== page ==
# Vector space

 Vector space affects the special fields mathematics is special case of Abel group carries operation of a body module enclosure as special cases body (VR over itself) topological vector space standardized area algebra (with internal multiplication)

a vector space is a mathematical structure (also structure algebraic in particular), which is used in nearly all branches of mathematics. In detail to be regarded vector spaces in that Linear algebra.

A vector space consists of individual vectors, which can be added or be multiplied by a scalar number, so that the result is in each case vector of the same vector space. The elements of a vector space cannot only outvectors admitted of geometry its, but also abstraktere objects such as functions or stencils.

Since the scalar numbers, by which one can multiply a vector, a body to come of, is a vector space always a vector space „over “a certain body. One speaksfor example of a vector space over the real numbers. In most applications one takes these or the complex numbers as a basis.

A basis of a vector space is a quantity of vectors, it permits each vector by clear coordinates to describe.Thus counting in vector spaces is facilitated. The number of basis vectors is called dimension of the vector space and is a measure for its size.

## formal definition

a vector space over a body$K< /math> or K-vector space is briefly a abelsche group [itex] (V, +, 0)< /math> together with one as scalar multiplication designated linkage < math> \ cdot: K \ times V \ tons of V< /math> The scalar multiplication must thereby for all [itex] u, v \ in V< /math> and [itex] \ alpha, \ beta \ in K< /math> the following conditions fulfill: Assoziativität < math> \ alpha \ cdot (\ beta\ cdot v) = (\ alpha \ cdot \ beta) \ cdot v< /math> Distributive laws < math> \ alpha \ cdot (u + v) = \ alpha \ cdot u + \ alpha \ v /math< cdot> [itex] (\ alpha + \ beta) \ cdot v = \ alpha \ cdot v + \ beta \ cdot v< /math> Neutrality of the 1 of the body[itex] K< /math> [itex] 1 \ cdot v = v$

A K-vector space nothing else than a k link module , its basic mounting ring is differently expressed $K< /math> even a body is. ## notes • the addition of the abelschen group [itex] (V, +, 0)< /math> Vektoraddition is called, the neutral element [itex] 0< /math> the zero-vector. • The distributive laws guarantee the compatibility of Vektoraddition and scalar multiplication. • Although the multiplication in the body [itex] K< /math> and the scalar multiplication to be confounded, they may not become usually both with the same indication „[itex] \ cdot< /math> “designation. Oftenone omits the multiplication symbol even completely. ## first characteristics for all [itex] \ alpha \ in K< /math> and [itex] v \ in V< /math> applies: • [itex] (- \ alpha) \ cdot v = - (\ alpha \ cdot v) = \ alpha \ cdot (- v)< /math>. • [itex] \ alpha \ cdot v = 0 \ quad \ Leftrightarrow \ quad \ alpha=0< /math> or [itex] v = 0< /math>. The equation [itex] v+x =w< /math> v is, <w> \ in V /math for all< math> clearly solvable; the solution is [itex] x = w + (- v)< /math>. ## examples ### Euclidean level a descriptive vector space is the two-dimensional Euclidean level [itex] \ R^2< /math> with the arrow classes (shifts) as vectors and the real numbers as scalars. [itex] \ mathbf {v} = (2, 3)$ the shift is around 2 units to the right and 3 units upward,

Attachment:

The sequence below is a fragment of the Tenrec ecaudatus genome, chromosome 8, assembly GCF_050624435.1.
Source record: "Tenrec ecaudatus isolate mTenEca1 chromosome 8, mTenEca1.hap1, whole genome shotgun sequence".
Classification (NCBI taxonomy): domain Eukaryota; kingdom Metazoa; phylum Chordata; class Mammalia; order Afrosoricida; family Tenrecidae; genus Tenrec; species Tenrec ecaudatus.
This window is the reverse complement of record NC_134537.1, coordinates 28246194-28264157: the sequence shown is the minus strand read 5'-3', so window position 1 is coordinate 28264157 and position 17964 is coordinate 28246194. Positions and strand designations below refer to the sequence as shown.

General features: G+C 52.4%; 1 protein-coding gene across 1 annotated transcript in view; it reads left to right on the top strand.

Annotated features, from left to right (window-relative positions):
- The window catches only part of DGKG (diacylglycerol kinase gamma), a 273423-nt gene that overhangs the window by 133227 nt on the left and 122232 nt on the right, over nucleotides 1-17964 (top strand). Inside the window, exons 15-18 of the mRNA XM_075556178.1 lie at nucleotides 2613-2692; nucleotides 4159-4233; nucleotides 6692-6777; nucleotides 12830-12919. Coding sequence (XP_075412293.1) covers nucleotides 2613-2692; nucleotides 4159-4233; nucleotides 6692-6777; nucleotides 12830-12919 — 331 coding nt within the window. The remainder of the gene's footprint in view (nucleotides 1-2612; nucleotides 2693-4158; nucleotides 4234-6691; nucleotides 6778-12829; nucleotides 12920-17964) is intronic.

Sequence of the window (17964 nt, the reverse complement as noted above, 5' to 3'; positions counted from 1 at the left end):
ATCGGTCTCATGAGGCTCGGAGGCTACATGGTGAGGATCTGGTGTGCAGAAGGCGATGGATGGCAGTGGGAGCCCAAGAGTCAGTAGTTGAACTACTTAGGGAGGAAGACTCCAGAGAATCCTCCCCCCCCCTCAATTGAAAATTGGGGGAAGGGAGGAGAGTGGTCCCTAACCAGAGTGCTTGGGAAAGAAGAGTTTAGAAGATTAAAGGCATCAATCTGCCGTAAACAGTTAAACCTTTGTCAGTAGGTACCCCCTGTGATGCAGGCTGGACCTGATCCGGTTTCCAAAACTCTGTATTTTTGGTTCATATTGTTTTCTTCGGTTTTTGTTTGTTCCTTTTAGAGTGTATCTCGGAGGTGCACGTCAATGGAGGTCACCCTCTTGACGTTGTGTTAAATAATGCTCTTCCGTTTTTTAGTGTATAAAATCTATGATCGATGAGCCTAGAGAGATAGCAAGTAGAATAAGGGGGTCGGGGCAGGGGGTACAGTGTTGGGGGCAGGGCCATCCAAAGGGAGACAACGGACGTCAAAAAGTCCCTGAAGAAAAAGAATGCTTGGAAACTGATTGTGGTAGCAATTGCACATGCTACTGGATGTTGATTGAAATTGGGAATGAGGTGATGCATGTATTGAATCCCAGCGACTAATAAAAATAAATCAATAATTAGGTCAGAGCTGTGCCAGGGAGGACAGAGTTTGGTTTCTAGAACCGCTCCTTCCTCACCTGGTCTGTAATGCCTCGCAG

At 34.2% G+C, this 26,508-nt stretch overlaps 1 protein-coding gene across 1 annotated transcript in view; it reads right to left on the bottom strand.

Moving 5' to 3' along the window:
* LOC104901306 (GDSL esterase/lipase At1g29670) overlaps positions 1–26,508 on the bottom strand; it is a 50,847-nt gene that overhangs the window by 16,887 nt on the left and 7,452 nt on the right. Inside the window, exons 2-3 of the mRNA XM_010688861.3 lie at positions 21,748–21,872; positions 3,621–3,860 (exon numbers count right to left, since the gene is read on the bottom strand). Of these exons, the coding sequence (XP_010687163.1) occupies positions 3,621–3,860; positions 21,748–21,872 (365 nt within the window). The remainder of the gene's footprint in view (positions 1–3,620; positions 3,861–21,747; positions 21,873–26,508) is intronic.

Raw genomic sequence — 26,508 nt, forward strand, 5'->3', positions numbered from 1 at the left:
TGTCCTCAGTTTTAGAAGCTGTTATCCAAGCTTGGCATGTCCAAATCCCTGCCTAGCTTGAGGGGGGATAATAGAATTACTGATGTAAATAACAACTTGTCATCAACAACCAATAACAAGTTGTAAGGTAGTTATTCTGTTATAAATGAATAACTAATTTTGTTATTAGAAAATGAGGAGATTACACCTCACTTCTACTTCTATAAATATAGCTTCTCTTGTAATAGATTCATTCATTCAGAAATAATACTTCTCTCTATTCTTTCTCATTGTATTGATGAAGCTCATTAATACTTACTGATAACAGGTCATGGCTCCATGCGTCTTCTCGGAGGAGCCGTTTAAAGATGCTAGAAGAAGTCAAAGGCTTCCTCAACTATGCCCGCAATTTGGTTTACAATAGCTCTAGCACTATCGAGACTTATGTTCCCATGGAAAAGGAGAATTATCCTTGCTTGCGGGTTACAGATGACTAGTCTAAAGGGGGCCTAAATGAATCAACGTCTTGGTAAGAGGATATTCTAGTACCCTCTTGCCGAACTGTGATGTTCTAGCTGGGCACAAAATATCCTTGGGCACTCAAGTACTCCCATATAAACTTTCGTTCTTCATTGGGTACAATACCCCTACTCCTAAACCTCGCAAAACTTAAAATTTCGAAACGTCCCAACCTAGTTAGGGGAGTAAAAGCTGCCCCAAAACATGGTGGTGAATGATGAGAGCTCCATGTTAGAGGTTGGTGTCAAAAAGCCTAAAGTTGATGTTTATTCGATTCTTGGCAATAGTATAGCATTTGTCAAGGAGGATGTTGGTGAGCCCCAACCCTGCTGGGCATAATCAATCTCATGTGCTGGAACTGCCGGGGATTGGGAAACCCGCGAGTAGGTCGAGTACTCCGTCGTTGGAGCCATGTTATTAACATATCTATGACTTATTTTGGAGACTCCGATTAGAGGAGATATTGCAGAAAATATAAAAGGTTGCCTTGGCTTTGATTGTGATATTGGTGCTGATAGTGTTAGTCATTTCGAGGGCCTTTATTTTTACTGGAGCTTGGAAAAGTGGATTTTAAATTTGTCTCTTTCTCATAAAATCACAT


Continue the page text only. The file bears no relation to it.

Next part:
< math> \ mathbf {w} =(3, - 5) [/itex] the shift is around 3 units to the right and 5 units downward.

The sum of two shifts is again a shift:

$\ mathbf {v} + \ mathbf {w} = (5, - 2)< /math>, i.e. 5 units to the rightand 2 units downward. The zero-vector [itex] \ mathbf {0} = (0, 0)$ corresponds to no shift.

By the aspect ratio of the shift $\ mathbf {v}< /math> with a scalar [itex] A = 3< /math> from the quantity of the real numbers we receive the three-waythe shift: [itex] A \ cdot \ mathbf {v} = 3 \ cdot (2, 3) = (6, 9)< /math>. ### area of the affinen functions already somewhat a abstrakterer vector space is the area of the affinen functions on the realNumbers. These are the functions of the form < math> f:\R\to\R, \; x \ mapsto A \ cdot x + b< /math> with real numbers [itex] A< /math> and [itex] b< /math>. This all functions, whose graph is a straight line, are descriptive spoken. In this opinion our area produces all straight lines up to thoseexactly perpendicularly standing. We select exemplarily two linear functions < math> f (x) = 2x + 3< /math> , [itex] = 3x - 5 /math, then we <see> g (x), how their sum results in again a affine function: [itex] f (x) + g (x) = 2x +3 + 3x - 5 = (2+3) x + (3-5) = 5x - 2$

The zero-vector is the constant function

< math> 0 = 0x + 0 [/itex], which illustrate all points on the zero.

With a scalar $A = 3< /math>from the quantity of the real numbers the scalar multiplication results in < math> A \ cdot f (x) = 3 \ cdot (2x + 3) = (3 \ cdot 2) x + (3 \ cdot 3) = 6x + 9$.

## Verallgemeinerungen

• if one in place of a body [itex] K< /math> at the basis one puts, receives a ring a module. Modules are a common Verallgemeinerung of the terms abelsche group (for the ringthe whole numbers) and vector space (for bodies).
• Some authors do in the definition of bodies without the commutative law of the multiplication and call likewise modules over inclined bodies vector spaces. If one follows this proceeding, then clinching vector spaces and K-Rechtsvektorräume must be differentiated, ifthe inclined body is not commutative. The definition of the vector space given above results in in the case of a clinching vector space since the scalars in the product on the left side. K-Rechtsvektorräume are defined similarly with the mirror-image explained scalar multiplication.
• If one in place of a body[itex] K< /math> at the basis one puts, receives a half body a half vector space.